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Component video in a s-video cable

Discussion in 'Projectors, Screens & Video Processors' started by MikeSomebody, Jul 18, 2005.

  1. MikeSomebody


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    Hello everybody,

    I'm trying to play my computer through my BenQ PE7800 DLP Projector, but made a mistake when running the cables and only ran a DVI-D cable, composite cable and s-video cable. The DVI-D cable is used for the DVD player, the composite cable is used for the VCR and I planned on using the s-video for the computer.

    That is until I found out the max widescreen resolution of s-video is 720x480.

    So, I found this adapter I have sitting around that has a VGA plug on one end and 4 BNC wires on the other - a red, green, blue and black one. I then will put adapters on the R,G and B connectors to make them component video connectors.

    Then, looking at an s-video cable there are four wires, just like a component cable - three signals and a ground. So, I spliced an s-video connector to RCA plugs so I can send the component video over the s-video cable in the ceiling. Then, on the other side, at the projector, I have made another cable to change the s-video cable back into component cables which then plug into the back of the projector at the component inputs.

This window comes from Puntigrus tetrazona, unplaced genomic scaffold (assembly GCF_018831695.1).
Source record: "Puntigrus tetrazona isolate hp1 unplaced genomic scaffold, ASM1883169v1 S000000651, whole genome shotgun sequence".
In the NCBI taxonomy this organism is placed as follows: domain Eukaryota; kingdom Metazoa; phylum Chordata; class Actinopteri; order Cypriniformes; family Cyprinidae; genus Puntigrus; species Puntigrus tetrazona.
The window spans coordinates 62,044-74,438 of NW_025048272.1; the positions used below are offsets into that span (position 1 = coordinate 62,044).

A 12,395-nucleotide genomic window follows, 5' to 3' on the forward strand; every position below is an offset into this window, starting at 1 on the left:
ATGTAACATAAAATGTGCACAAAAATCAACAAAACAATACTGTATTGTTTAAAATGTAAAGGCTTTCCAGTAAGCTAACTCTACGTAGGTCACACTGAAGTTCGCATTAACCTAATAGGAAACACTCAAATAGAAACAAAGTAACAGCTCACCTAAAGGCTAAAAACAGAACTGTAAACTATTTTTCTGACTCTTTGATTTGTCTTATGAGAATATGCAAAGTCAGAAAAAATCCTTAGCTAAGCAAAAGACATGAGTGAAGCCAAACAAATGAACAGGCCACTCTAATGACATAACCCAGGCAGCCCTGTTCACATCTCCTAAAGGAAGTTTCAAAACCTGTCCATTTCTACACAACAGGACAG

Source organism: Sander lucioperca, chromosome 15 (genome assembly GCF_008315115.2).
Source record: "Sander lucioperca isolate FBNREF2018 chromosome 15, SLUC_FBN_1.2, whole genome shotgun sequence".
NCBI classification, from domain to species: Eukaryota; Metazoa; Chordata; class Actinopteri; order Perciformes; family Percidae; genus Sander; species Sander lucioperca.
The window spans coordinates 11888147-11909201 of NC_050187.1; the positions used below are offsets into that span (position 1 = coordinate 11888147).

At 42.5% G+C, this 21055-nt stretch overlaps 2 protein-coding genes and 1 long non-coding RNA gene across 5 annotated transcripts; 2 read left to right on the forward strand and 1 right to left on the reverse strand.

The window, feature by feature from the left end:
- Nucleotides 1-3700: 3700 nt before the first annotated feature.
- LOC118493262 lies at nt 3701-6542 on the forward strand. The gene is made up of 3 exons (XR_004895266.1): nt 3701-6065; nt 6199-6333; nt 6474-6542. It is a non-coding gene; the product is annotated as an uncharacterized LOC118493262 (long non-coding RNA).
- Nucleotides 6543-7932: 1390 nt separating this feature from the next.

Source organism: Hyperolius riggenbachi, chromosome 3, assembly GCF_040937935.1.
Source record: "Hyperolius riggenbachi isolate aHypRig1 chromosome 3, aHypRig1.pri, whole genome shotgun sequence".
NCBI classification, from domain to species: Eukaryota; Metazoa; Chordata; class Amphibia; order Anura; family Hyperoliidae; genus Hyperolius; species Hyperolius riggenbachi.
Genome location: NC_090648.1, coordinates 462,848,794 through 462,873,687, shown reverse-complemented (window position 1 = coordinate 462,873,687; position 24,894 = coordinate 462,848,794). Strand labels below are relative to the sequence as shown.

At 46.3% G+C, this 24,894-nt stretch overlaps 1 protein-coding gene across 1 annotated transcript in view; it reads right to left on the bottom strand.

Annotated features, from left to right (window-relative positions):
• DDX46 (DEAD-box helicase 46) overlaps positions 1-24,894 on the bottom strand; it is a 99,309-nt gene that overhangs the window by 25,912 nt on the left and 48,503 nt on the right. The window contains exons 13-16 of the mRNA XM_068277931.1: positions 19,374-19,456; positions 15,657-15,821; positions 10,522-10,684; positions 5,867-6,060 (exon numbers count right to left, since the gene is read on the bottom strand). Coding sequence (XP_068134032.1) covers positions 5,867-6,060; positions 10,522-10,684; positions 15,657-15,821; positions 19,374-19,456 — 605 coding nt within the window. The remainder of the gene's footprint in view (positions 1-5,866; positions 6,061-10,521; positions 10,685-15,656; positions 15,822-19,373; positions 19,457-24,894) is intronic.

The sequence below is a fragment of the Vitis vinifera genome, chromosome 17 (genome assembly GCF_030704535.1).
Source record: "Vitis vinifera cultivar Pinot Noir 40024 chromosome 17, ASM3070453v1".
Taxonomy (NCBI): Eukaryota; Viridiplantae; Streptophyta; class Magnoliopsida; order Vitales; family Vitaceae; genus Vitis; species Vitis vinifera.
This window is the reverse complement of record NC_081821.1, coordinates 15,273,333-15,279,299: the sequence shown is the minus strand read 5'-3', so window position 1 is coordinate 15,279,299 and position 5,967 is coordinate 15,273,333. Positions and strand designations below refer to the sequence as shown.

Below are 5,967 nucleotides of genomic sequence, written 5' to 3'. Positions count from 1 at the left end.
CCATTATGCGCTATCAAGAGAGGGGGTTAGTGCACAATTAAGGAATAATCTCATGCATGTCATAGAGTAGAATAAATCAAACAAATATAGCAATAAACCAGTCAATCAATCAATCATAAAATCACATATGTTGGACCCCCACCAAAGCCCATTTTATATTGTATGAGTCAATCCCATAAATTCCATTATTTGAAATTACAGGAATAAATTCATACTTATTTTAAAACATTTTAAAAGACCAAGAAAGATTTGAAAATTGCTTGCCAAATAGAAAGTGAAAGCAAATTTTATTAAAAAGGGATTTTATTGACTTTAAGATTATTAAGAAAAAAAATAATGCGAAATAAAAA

Does what I'm doing sound like it will work? And will I be able to get full 720p or 1080i resolution from the computer through this cable?

    Also, am I risking damage to either the computer or projector?

  2. ZippyCat

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    Aug 9, 2004
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    S Video cables comprise of two runs of mini coaxials within an outer sheath, one carries luminance and the other chrominance. There are 4 terminations within an S Video plug, however two of them are grounded to shield the two video signals. By connecting your projector in the way you describe, there is a large chance unwanted interference will be added to the projected image (you are using the shielding to transfer the signal). What I would suggest is utilise the S Video cable and the Composite cable together. The S Video could be used to carry Pb/Cb and Pr/Cr, with the Composite left to carry Y. This way you will protect the integrity of your signal resulting in a far superior projected image.

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